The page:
New breast cancer blood test could improve treatment options in more serious cases
‘Liquid biopsy’ detects tumor DNA and can track alterations in 13 different genes.
Women with advanced stages of breast cancer could receive potentially life-extending personalized treatment after taking a new blood test that detects tumor DNA.
The test, known as a “liquid biopsy”, can detect and track alterations in 13 different genes, including some of the most important drivers of the disease.
For patients whose cancer has spread beyond the breast and nearby glands – the most deadly stage of the disease – the new test could be used to improve and individualize their treatment as the disease progresses, researchers have said.
Around 10 percent of women have metastatic, or stage four, breast cancer at the time of their diagnosis, according to cancer support charity Macmillan. The average survival rate is around two years.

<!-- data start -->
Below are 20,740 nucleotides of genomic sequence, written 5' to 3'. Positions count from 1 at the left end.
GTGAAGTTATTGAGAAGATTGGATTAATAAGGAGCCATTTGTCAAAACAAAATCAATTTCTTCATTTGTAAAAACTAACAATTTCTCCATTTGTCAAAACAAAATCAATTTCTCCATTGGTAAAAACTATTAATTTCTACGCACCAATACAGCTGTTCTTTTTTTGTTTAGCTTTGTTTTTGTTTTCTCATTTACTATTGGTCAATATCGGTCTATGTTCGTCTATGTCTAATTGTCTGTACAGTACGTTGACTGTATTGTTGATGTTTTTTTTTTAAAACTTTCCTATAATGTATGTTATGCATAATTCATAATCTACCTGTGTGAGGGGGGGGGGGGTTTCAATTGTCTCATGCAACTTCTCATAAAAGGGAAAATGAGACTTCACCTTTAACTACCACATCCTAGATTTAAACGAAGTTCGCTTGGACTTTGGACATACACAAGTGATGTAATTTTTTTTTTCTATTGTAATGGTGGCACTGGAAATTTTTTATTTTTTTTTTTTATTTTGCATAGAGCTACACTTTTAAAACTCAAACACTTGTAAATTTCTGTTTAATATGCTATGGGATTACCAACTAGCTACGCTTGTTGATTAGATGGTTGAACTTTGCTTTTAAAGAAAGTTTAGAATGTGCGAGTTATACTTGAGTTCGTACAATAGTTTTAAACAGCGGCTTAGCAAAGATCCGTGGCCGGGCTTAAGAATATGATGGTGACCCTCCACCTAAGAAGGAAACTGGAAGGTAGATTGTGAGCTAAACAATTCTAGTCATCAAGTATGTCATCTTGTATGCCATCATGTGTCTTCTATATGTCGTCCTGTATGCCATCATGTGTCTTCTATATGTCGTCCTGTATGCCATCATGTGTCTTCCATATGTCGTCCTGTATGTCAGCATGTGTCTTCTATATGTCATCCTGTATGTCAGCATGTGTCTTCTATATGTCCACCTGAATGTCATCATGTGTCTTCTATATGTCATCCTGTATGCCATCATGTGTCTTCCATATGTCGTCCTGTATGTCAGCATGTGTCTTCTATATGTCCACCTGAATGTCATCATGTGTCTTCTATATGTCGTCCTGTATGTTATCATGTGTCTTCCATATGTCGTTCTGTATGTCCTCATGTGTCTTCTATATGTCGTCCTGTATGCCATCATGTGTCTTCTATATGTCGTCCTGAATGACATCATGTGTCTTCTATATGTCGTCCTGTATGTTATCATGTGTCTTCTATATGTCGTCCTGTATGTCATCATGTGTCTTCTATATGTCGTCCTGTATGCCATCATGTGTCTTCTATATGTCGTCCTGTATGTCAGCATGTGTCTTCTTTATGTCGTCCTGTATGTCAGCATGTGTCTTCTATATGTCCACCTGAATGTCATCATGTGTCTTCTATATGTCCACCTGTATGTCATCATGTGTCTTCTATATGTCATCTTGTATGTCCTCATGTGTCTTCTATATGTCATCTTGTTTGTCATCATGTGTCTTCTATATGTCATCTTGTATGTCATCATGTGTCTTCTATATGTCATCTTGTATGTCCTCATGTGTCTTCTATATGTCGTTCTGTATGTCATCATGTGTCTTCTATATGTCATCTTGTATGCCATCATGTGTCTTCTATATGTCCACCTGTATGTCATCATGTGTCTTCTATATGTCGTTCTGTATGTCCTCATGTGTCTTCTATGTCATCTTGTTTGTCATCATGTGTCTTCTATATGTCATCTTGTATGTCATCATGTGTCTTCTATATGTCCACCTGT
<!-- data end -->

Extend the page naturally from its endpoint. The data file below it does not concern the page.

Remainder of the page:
This is the first time scientists have been able to analyze two kinds of acquired DNA mutation in a single blood test. In addition, the test can spot mutations in the estrogen receptor gene ESR1, linked to resistance to anti-hormone therapies such as aromatase inhibitors.
“This study represents proof of concept, and further validation is now needed to confirm the clinical usefulness of this test before any test could be rolled out…The researchers may have developed a way to track breast cancer as it grows, allowing doctors to act swiftly and give patients the treatments that are right for them as early as possible. On top of that, such a tailored approach could spare patients receiving drugs, and the side effects that go with them, that aren’t likely to work.”